Life became suffering. Stories with pictures from the siege of Mariupol.

 Life became suffering.  Stories with pictures from the siege of Mariupol.

The house is standing. Then, in one blast, it’s gone.

Without drinking water, people dig for water in canals.

A knock on the door. The Russian soldiers ask each other, “Should we shoot him?”

It was an ordinary day in Mariupol when the first bombs began to fall in late February. People were rushing to do their work. Within a week, the Russian army had besieged the city. Water was the first to go, then electricity and cell service. When the heating was turned off, cold and fear gripped those who remained.

Life became suffering.

USA TODAY interviewed four Mariupol survivors, who shared their experiences through interviews.

Of the four, one gave extensive photographic evidence of that suffering. Others said they had turned off their mobile phones when they ran away, so as not to be seen.

The last names of the Ukrainians were withheld from their request to protect relatives and neighbors who may still be in Mariupol. The exhibits here are based on photographs provided to them, their memories, and independent research.

But the stories, translated from their language, are repeated in their own words.

In one basement, people hug each other, unable to sleep – sometimes from the cold temperature, sometimes because they are starving. In one, children start dying of thirst.

They are lucky, they are able to go, they drive past bodies on the ground, past broken lives and foreclosed homes. A Russian soldier gives a chocolate bar to people who have nothing left, who left everything behind.

And as the summer sun approaches and the ground begins to thaw, the remaining neighbors begin to bury their dead.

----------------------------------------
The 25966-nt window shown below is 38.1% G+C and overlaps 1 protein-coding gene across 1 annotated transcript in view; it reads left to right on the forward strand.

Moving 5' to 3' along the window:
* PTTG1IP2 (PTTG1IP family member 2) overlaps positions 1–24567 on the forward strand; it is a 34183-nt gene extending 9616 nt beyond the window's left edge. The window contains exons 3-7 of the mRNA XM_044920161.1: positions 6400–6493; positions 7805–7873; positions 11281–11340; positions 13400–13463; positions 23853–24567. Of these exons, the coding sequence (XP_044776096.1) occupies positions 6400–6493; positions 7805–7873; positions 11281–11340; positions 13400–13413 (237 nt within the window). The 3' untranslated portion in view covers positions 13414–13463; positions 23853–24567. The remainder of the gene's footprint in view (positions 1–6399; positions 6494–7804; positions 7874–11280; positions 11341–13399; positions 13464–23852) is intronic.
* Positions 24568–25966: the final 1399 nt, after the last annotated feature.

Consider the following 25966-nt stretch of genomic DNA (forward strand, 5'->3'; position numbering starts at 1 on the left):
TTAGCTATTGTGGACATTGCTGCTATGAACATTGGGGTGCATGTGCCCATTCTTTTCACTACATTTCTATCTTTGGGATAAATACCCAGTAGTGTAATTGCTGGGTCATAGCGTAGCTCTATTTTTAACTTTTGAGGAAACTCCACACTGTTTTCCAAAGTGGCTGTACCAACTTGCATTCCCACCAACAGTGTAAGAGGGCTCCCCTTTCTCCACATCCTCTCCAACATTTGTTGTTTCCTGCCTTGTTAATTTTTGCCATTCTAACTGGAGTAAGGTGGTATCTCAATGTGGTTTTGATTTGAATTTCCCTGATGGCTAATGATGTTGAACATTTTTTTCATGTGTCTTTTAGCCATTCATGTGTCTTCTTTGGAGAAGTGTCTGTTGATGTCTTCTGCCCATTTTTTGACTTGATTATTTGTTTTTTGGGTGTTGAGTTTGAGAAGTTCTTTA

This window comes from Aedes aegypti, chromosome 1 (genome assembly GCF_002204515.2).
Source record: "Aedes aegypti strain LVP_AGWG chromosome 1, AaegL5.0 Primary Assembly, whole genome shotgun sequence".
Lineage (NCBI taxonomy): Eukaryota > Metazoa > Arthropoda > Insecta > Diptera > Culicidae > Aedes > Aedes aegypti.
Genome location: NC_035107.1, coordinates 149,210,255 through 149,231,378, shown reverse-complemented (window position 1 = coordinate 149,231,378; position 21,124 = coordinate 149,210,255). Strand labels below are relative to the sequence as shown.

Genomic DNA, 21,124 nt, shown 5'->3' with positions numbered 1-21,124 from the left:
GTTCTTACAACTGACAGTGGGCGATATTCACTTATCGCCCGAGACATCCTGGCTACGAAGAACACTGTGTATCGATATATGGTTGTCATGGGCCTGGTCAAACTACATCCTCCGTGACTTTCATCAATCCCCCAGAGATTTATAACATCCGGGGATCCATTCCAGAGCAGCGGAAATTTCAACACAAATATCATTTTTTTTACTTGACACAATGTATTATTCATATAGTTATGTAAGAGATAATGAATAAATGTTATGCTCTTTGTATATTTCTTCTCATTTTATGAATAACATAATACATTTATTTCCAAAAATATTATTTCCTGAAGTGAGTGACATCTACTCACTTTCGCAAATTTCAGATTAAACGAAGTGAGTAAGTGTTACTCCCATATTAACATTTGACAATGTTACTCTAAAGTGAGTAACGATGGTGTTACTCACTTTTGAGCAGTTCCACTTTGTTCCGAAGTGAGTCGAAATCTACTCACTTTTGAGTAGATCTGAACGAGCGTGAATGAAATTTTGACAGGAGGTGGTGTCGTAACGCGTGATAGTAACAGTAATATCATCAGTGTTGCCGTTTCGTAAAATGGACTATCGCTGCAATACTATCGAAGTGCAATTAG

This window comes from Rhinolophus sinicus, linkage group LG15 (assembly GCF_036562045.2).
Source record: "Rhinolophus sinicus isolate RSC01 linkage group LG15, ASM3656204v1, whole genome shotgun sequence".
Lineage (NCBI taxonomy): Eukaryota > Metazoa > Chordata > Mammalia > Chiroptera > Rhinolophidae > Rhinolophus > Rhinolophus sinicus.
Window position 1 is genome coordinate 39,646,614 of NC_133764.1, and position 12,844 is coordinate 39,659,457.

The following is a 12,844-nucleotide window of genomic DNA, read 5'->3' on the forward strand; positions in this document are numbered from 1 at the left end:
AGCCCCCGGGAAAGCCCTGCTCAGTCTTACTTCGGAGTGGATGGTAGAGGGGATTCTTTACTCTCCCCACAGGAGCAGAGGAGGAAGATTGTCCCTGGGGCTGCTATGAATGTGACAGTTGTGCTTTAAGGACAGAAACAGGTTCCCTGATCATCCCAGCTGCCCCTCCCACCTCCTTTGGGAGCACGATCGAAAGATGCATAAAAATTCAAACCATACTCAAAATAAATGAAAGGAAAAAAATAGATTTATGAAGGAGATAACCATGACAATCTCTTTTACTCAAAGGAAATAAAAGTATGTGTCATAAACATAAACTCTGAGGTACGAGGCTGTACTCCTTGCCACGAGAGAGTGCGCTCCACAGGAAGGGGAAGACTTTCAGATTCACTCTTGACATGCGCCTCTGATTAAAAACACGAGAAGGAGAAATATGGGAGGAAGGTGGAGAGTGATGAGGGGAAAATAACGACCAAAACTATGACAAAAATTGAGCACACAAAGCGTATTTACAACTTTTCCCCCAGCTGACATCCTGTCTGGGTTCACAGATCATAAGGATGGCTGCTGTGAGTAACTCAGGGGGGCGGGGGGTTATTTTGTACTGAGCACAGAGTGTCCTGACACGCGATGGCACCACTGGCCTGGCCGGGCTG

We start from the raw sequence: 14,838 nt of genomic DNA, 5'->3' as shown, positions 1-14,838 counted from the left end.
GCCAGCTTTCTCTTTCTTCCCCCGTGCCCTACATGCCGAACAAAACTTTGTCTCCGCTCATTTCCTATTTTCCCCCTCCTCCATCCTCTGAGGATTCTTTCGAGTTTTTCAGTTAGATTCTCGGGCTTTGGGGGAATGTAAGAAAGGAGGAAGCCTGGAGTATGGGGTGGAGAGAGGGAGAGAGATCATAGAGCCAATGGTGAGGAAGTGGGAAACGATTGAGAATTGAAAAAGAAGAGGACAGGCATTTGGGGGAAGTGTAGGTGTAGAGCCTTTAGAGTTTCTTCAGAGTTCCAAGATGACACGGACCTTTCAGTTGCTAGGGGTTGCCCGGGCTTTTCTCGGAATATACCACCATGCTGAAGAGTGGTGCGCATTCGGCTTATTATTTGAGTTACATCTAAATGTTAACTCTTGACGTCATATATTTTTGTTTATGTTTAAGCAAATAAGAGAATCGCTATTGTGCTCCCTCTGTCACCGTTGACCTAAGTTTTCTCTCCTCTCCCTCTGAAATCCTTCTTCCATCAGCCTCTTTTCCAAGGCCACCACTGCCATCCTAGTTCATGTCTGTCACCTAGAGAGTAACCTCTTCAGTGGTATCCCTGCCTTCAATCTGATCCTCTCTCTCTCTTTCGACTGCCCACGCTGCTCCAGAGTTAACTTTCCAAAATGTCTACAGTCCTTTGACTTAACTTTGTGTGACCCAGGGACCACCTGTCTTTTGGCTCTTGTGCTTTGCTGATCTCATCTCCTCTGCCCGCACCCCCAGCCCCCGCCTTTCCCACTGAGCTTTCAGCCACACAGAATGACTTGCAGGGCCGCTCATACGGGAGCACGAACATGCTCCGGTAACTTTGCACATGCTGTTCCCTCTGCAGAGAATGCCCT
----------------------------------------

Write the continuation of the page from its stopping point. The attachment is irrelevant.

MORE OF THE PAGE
“Once upon a time, there was nothing. Evening came, night fell. The city was completely dark. There was no light visible anywhere. The only thing that was visible was something burning in the distance, the result of a daytime bomb.” Read more


“He slept there until the last moment. They couldn’t bury him, because it was cold, the land was frozen. There were more corpses every day. Now these people were just rushing about their work and then the shell arrived. And that’s it – there’s nobody left.” Read more


“I feel sorry for my niece because she was a beautiful girl. I didn’t see him young, he was completely innocent, an angel of a child. Two years. Death is bad for a child – death from lack of water.” Read more


“All false bodies, false bodies, false bodies. So I can’t explain it, really, it was a shock. You just walk. We walked, walked, walked along the road and they all slept on the ground. Glasses, blood and men lying.” Read more

With Karina Zaiets, Ariana Torrey, Veronica Bravo, Katelyn Ferral and Janie Haseman.

It was published



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